I had a little bit of time today to implement something i should have implemented a long time ago. It’s an image packer which will takes a bunch of images and pack them tightly into a single output image. I first wanted to come up with my own method but eventually decided that i was to lazy to mess with kd-trees and searched all mighty Google. I found that great article by Blackpawn at http://www.blackpawn.com/texts/lightmaps/default.html which i’ve read a couple of years ago already when i wanted to code my own lightmapper, a recurring theme of mine…
I extended the basic packing functionality with padding and border duplication so you can savely use that for pixel perfect drawing in OpenGL without seams or other nasty artifacts. The code is pure Java and uses the Java 2D API so it should be pretty portable. The basic operation of the little thing:
- put images with names in
- get output image plus the info where each original image is located in the atlas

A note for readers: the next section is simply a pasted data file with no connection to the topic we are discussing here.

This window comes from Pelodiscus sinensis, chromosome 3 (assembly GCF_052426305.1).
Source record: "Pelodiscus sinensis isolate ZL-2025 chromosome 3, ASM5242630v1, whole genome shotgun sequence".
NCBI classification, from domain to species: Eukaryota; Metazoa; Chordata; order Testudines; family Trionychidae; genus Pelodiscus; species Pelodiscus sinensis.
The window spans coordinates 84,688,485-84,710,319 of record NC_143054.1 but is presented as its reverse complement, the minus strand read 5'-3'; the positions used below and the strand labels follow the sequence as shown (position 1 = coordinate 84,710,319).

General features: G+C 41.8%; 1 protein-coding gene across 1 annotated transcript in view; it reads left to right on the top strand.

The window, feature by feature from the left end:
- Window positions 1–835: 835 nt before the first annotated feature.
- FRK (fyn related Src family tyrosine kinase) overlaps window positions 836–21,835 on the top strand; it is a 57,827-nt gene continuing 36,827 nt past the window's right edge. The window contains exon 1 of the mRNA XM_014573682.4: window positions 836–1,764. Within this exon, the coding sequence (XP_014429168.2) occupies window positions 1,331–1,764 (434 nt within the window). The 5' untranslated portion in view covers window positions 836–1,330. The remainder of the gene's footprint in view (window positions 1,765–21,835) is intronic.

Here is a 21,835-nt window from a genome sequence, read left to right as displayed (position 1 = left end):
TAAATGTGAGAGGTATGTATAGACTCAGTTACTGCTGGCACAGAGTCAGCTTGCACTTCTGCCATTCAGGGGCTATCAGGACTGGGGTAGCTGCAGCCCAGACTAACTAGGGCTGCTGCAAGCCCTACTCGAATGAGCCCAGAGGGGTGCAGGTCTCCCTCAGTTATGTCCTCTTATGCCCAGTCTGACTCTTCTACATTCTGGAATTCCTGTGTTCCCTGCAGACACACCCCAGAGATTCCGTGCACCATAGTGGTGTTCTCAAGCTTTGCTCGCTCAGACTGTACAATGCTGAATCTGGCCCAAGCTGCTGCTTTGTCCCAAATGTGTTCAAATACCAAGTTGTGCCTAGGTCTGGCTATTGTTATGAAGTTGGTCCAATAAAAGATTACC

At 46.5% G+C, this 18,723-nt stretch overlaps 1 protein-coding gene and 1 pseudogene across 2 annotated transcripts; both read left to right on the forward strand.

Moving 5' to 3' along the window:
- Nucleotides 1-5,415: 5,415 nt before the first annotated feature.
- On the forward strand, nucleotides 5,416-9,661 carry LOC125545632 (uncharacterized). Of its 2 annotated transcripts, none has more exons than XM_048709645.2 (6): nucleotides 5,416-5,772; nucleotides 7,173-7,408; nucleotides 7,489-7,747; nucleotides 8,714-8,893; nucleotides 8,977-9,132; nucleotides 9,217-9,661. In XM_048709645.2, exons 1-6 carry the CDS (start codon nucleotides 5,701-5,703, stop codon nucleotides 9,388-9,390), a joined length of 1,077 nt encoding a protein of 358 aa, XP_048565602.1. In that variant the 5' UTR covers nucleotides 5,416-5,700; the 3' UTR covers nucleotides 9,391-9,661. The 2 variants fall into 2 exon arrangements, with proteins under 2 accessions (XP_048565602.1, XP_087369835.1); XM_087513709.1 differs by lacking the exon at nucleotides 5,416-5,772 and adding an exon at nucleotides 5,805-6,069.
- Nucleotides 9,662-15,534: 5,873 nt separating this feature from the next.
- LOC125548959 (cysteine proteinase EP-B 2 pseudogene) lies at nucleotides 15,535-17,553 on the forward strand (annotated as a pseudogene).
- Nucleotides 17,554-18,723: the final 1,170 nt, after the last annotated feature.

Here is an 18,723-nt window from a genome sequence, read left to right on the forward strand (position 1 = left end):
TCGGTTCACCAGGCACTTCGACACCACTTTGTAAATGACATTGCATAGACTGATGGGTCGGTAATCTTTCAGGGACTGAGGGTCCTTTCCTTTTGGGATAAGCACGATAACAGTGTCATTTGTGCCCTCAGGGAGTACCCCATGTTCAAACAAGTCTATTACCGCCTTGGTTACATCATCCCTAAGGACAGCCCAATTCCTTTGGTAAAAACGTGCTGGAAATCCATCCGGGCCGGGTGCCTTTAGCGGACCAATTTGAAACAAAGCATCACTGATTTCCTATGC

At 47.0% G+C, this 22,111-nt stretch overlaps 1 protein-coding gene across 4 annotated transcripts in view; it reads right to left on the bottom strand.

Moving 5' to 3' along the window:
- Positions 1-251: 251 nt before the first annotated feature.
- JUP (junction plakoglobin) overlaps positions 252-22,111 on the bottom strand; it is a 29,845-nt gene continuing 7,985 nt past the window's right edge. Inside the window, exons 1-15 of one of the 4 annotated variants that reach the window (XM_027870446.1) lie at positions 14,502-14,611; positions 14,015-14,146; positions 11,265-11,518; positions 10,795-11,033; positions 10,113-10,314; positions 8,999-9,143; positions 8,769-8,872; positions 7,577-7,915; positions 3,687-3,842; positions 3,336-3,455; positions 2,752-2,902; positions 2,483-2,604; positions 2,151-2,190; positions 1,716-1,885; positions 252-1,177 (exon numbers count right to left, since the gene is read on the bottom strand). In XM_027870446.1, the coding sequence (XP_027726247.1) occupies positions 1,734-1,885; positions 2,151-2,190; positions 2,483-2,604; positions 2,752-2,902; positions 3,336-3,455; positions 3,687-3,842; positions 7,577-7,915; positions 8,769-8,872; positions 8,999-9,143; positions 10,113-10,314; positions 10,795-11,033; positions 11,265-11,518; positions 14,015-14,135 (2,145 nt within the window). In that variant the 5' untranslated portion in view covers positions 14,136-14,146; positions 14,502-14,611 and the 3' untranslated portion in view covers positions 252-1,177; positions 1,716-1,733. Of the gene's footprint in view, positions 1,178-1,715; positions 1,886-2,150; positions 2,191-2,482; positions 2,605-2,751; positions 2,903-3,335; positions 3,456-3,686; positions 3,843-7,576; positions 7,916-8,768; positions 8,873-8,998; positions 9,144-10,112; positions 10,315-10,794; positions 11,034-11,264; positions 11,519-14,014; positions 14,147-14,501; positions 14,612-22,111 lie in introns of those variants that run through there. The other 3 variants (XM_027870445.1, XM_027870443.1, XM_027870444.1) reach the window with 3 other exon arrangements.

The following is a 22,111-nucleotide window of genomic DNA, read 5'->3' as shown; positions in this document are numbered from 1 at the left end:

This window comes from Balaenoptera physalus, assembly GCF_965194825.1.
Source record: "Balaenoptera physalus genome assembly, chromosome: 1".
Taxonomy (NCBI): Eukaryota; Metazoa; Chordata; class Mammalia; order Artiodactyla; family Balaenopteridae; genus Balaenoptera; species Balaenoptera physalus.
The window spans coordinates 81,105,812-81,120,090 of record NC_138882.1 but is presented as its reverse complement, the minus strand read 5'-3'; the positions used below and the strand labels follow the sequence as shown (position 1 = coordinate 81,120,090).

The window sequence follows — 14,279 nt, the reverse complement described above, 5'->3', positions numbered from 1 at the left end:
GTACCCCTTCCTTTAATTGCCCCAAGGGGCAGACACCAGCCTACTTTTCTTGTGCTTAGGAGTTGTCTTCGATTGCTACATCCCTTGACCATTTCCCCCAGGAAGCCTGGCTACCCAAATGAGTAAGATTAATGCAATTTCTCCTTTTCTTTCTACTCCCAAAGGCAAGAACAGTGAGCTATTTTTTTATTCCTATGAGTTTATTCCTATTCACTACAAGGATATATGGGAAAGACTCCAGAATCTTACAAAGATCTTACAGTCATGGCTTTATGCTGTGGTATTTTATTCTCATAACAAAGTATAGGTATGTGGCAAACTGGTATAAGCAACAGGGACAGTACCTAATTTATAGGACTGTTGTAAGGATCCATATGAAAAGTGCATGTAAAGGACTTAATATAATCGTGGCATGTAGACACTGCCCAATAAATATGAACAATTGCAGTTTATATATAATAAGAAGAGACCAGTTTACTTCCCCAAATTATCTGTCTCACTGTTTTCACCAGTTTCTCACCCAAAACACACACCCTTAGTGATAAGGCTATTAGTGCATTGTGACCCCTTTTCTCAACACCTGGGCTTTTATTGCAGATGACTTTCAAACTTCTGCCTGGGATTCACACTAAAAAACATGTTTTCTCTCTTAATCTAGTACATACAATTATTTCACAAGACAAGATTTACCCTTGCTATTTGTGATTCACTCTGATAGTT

Here’s 100 generated images packed into a single 512×512 atlas with padding and border duplication (which are not very obvious given the nature of the generated images :p).
Here’s how you’d use it:
// create the packer and insert a couple of images
ImagePacker packer = new ImagePacker( 512, 512, 1, true );
packer.insertImage( "first image", ImageIO.read( new File( "numero1.png" ) ) );
packer.insertImage( "second image", ImageIO.read( new File( "numero2.png" ) ) );
// Get the texture atlas image and the
// map holding image name/rectangle pairs
BufferedImage atlas = packer.getImage();
Map<String, Rectangle> rects = packer.getRects();
// get the position of the image "first image" in the
// texture atlas.
Rectangle rect = rects.get( "first image" );
I plan adding JSON export to the packer which will be the basis for a neat new TextureAtlas class in libgdx.
You can find the source code over at the libgdx SVN repository. It’s a single self-contained class, steal it!
Fun trivia: the image packer is a heuristic approach to an instance of the set of packing problems. The problem at hand is actually NP-complete and closely related to… Tetris. Yes, Alexey Pajitnov, the guy who invented Tetris was originally working on a very similar packing problem. One of the side products was Tetris the game. Here’s a fun read discussing the complexity of Tetris.